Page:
Then, freshly released methane is more effective at forcing, about 100-times more than CO2, this ages over the first decade down to about 40-times more forcing and after some decades to the molecular 23-times more potent thereafter. This means there is a thermal gain far beyond the relative reduction of the CO2 abatement effect in the popular press and claimed by industry.

    So this does fit into why methane is not a “transition” fuel as it has not a positive reduction in forcing and that is the ultimate measure. For this conclusion please reference this page which shows since 2007 the rise in methane and estimate total forcing for the 4-major and 15-minor greenhouse gases: http://www.esrl.noaa.gov/gmd/aggi/aggi.html

    Now consider the fact that the Arctic methane has begun to accelerate emitted volume and this will add continuously until either the deposits are depleted or the seabed and land permafrost are refrozen. These deposits are now exponentially growing in size and emission volume with centimeter-wide seabed vents now a kilometer across in the just the past two years, so much that methane releases are measurable above the sea-ice in winter due to the ocean water now only cooling to 0C when it requires -2C to freeze the seabed and “cap” the clathrate deposits.

    The other exceptional condition is that these deposits hold over 1,000-gigatons over millions of square kilometers and today’s atmosphere contains about 5-Gt, so they can clearly be a problem to warming. Then, add to that ice-cores from Greenland have shown large jumps in global temperatures of 10-14C in very short time-frames, as little as 40-years. This can be from earthquakes destabilizing some of the deposits, or, it could be from a warming and perforation of the seabed to such an extent a rapid release happens. Either way the condition is runaway greenhousing and what we do with CO2 is meaningless at some time from now.

    What’s the safety factor here with fracking, why are we doing it with alternatives that basically only need better large-scale, high capacity battery arrays and multi-megawatthour arrays in containers are available today?

    Until the 1900’s methane varied between 400-900 ppb, today it’s about 1,800-ppb with summer plumes running well above 2k-ppb in the Arctic that don’t disperse and sit in the stratosphere acting as heat blankets to further heat the land which is also releasing both CH4 & CO2, and, to stop the Arctic methane likely the only solution is to maintain the sea-ice extent at traditional coverage in late summer so the ocean doesn’t heat and isn’t allowed to mix by protection from the wind.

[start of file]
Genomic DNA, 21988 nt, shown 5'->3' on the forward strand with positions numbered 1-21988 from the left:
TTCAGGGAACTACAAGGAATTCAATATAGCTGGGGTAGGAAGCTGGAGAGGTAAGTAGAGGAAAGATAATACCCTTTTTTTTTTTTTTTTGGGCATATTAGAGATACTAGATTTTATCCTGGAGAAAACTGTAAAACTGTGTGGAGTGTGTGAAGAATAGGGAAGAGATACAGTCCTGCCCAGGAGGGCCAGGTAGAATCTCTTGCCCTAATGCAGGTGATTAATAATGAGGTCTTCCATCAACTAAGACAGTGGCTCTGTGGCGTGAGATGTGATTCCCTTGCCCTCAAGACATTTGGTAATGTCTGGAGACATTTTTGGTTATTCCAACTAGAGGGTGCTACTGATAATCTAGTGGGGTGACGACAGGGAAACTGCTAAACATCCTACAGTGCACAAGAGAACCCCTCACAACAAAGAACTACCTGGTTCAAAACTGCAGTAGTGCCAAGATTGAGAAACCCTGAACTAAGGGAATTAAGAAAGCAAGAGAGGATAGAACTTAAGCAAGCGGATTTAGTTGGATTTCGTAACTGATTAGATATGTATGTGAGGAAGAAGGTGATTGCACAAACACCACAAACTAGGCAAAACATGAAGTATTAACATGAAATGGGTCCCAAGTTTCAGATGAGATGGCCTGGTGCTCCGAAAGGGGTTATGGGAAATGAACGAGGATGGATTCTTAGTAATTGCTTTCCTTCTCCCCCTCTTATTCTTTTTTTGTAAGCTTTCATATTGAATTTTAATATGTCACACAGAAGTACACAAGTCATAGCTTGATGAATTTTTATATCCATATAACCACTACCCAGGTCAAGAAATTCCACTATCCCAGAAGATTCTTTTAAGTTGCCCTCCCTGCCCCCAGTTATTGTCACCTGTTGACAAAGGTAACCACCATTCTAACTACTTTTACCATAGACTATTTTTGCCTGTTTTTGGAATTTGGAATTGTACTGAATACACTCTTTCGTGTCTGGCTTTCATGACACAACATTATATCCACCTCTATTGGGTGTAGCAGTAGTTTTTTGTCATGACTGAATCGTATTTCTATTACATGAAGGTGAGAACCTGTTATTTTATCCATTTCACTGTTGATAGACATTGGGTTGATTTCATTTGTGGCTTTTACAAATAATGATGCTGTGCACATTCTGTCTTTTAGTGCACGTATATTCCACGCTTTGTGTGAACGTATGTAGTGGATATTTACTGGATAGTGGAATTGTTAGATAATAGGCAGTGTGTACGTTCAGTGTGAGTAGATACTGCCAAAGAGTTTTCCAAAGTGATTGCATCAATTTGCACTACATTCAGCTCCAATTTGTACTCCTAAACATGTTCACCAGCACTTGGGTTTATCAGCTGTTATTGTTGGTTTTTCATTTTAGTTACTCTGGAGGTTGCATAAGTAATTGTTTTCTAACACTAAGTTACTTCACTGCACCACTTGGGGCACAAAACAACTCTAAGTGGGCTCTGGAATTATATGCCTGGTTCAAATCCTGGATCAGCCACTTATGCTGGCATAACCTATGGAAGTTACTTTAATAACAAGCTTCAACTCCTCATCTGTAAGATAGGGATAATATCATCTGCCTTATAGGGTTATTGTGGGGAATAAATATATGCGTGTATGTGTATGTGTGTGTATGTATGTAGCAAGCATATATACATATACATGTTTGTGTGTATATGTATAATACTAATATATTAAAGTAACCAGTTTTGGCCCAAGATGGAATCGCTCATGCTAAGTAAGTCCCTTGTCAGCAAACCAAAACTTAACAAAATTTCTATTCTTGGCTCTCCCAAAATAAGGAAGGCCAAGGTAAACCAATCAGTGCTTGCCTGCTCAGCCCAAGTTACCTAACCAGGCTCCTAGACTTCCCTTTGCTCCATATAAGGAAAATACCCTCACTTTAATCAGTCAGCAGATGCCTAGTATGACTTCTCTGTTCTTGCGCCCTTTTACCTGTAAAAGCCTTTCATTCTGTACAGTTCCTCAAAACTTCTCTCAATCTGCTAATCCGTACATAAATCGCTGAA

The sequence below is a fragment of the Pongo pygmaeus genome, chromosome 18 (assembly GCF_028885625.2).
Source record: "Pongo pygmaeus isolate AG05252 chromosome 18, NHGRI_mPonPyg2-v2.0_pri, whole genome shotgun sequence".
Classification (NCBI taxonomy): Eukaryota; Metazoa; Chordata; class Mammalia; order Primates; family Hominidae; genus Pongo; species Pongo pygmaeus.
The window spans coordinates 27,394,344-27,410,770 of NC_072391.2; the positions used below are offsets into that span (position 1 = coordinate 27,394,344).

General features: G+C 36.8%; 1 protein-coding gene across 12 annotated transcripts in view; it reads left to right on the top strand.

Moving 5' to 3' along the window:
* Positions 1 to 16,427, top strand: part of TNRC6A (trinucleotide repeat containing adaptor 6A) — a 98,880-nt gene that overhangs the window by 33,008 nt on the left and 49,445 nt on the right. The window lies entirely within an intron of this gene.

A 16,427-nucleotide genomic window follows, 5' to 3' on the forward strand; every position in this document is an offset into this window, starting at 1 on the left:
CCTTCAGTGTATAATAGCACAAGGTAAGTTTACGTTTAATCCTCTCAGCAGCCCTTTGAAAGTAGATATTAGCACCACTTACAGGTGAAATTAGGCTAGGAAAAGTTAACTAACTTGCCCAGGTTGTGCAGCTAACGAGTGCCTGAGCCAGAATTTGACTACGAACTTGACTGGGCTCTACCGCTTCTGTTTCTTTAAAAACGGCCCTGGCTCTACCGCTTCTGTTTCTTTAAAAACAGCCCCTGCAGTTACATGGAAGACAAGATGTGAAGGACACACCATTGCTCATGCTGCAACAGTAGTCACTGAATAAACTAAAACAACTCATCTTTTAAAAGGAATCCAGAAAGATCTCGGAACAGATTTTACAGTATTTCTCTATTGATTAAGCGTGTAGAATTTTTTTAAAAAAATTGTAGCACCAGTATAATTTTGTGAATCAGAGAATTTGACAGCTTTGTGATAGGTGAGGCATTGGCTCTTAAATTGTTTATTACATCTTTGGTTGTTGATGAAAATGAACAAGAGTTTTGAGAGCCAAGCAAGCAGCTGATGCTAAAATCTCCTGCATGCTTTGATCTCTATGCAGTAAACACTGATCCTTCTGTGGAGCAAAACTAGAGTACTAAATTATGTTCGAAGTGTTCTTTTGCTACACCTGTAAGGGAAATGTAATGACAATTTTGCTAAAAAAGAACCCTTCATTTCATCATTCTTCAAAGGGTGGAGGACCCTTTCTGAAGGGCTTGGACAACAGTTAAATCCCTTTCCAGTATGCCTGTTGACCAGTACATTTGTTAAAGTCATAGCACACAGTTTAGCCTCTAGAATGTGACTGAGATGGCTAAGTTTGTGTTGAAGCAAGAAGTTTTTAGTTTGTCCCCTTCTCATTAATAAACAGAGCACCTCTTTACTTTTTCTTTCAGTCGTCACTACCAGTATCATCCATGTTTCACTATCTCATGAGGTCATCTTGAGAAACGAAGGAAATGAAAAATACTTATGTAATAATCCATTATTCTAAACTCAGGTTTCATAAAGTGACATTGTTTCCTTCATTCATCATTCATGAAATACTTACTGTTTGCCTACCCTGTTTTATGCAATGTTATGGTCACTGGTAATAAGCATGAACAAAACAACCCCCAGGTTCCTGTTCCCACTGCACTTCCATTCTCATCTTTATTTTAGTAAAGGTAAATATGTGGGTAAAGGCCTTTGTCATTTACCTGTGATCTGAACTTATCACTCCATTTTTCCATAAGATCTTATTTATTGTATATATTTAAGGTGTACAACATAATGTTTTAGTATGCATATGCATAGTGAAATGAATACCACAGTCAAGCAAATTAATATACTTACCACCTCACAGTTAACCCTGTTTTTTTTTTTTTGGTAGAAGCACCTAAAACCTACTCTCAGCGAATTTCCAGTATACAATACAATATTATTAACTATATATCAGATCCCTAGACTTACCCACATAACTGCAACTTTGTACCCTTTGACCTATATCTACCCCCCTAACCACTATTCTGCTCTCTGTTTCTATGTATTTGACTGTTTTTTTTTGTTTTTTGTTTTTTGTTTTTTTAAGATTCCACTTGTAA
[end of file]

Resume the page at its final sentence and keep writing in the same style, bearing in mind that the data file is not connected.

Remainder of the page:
Today the sea-ice is effectively gone because the purpose is to allow the ocean to cool to -2C in winter, that’s the functional need so to do that requires a radical drop in CO2 or runaway greenhousing will happen and what’s the game to not want a safety factor on such an important condition?

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      Chris Machens January 15, 2014 at 8:41 am - Reply

      Notice, how the USA recently revised it’s methane emissions and yes fracking – especially the leakage is significant. Natural gas is not a bridge fuel, it is a major source for greenhouse gas emissions.

      Emissions of Methane in U.S. Exceed Estimates, Study Finds

      Emissions of the greenhouse gas methane due to human activity were roughly 1.5 times greater in the United States in the middle of the last decade than prevailing estimates, according to a new analysis by 15 climate scientists published Monday in The Proceedings of the National Academy of Sciences.
      The analysis also said that methane discharges in Texas and Oklahoma, where oil and gas production was concentrated at the time, were 2.7 times greater than conventional estimates. Emissions from oil and gas activity alone could be five times greater than the prevailing estimate, the report said.
      http://www.nytimes.com/2013/11/26/us/emissions-of-methane-in-us-exceed-estimates-study-finds.html?_r=0

  2. […] the UK, shale gas has received a boost from David Cameron, who vowed to go all out for shale by offering taxpayer-funded giveaways to companies. But the news […]